Prior to collection of each blood sample, 10 mL of blood was drawn from the jugular catheter and discarded to clear the catheter and extension line. Blood samples were then collected immediately before drug administration (0 hours) and then at 5, 10, 15, 20, 30, 45, 60, and 90 minutes and 2, 4, 8, 12, and 24 hours after drug administration. Samples were immediately transferred to tubes containing sodium heparin, placed on ice, and then centrifuged (400 × g for 10 minutes at 4°C) within 15 minutes after collection. The plasma was separated and transferred to 2-mL vials, flash frozen in liquid nitrogen, and stored at −80°C until analysis.

Measurement of plasma MFA concentration

Misoprostol undergoes rapid de-esterification into a free acid form4,17; consequently, plasma concentrations of the free acid form are measured in pharmacokinetic analyses of the drug. Plasma MFA concentration was measured via LC-MS-MS with a triple quadropole systemc and softwared designed for data acquisition and analysis.

For the LC-MS-MS assay, a 50-μL aliquot of each plasma sample was thawed, mixed with 100 μL of acetonitrile and spiked with 5 μL of d5-misoprostol acid,e vortex mixed, and centrifuged. The supernatant was collected for LC-MS-MS instrument injection. Liquid chromatography separation was performed on a C18 columnf (2.1 × 100 mm; 1.5-μm particle size) with mobile phase A (0.1% formic acid in water) and mobile phase B (0.1% formic acid in acetonitrile) and a flow rate of 0.3 mL/min. The linear gradient was as follows: 0 to 0.5 minutes, 25% of B; 1 to 2.5 minutes, 100% of B; and 3 to 4.5 minutes, 25% of B. The autosampler was set at 10°C with an injection volume of 5 μL. Mass spectra were acquired under negative electrospray ionization with the following settings: ion spray voltage, −2,500 V; sheath gas, −40; auxiliary gas, −6; sweep gas, −1; ion transfer tube, −335°C; and vaporizer, −260°C. Multiple reaction monitoring was used for quantification (MFA, m/z 367.1 → m/z 249.0; internal standard MFA-d5, m/z 372.2 → m/z 249.1).

Prior to sample analysis, drug-free equine plasma aliquots were used for generation of standard calibration curves, with commercially available MFAe and MFA-d5e used as the internal standard. The calibration concentration range was 100 to 5,000 pg/mL, and the coefficient of determination (R2) was ≥ 0.993 for all curves. The LLOQ was 100 pg/mL. At plasma concentrations of 0.3, 1, and 3 ng of misoprostol/mL, mean ± SD percentage recovery was 66.7 ± 9.1%, 71.0 ± 6.2%, and 72.8 ± 3.3%, respectively. For misoprostol detection in plasma, mean ± SD observed within-run accuracy ranged from 96.1 ± 8.2% to 116.2 ± 3.4% and within-run precision ranged from 4.3% to 7.8%. For between-run accuracy and precision, mean ± SD accuracy ranged from 98.9 ± 7.4% to 101.3 ± 4.1% and precision ranged from 3.7% to 5.4%.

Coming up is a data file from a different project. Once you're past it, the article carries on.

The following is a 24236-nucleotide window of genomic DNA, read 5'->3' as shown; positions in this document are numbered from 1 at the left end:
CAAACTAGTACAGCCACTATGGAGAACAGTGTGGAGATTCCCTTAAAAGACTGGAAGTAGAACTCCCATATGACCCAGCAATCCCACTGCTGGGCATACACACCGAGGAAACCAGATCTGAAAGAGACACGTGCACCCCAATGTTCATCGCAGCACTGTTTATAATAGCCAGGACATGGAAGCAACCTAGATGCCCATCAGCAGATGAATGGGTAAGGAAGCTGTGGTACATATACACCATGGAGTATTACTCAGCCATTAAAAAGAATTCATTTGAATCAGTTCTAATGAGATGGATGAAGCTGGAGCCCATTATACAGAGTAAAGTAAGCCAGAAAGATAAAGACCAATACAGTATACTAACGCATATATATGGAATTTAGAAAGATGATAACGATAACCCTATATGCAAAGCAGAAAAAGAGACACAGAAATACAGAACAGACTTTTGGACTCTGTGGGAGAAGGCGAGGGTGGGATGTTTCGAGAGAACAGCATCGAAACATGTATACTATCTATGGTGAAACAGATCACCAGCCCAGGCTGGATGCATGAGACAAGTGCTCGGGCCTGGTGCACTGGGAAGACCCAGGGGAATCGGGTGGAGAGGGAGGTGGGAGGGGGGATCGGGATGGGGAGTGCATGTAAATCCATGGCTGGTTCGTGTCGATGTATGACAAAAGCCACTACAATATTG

Pharmacokinetic analysis

Plasma MFA concentrations lower than the LLOQ of the assay are not reported and were treated as 0 pg/mL for purposes of pharmacokinetic and statistical analysis. Plasma MFA concentration-versus-time data were subjected to noncompartmental analysis by use of computer software.g The AUC0-∞ and AUCall were calculated with the log-linear trapezoidal method. The identified Cmax and last measured plasma concentration along with the corresponding times at which they were observed (tmax and tlast) were directly calculated. The slope of the terminal component of the drug-elimination time curve was determined by nonlinear regression. Without IV drug administration having been performed, the terminal component could not be confirmed to be elimination and therefore both the elimination rate constant and half-life are reported as disappearance values (1/λ and t1/2dis, respectively); t1/2dis is reported as harmonic mean ± pseudoSD. Values for Cl and Vd were uncorrected for bioavailability and thus are reported as Vd/F or Cl/F. Additional evaluated parameters included mean plasma concentration during the study period, MRT, percentage of the AUC0-∞ extrapolated from the terminal component of the curve, and relative bioavailability for each route combination (AUCroute1/AUCroute2).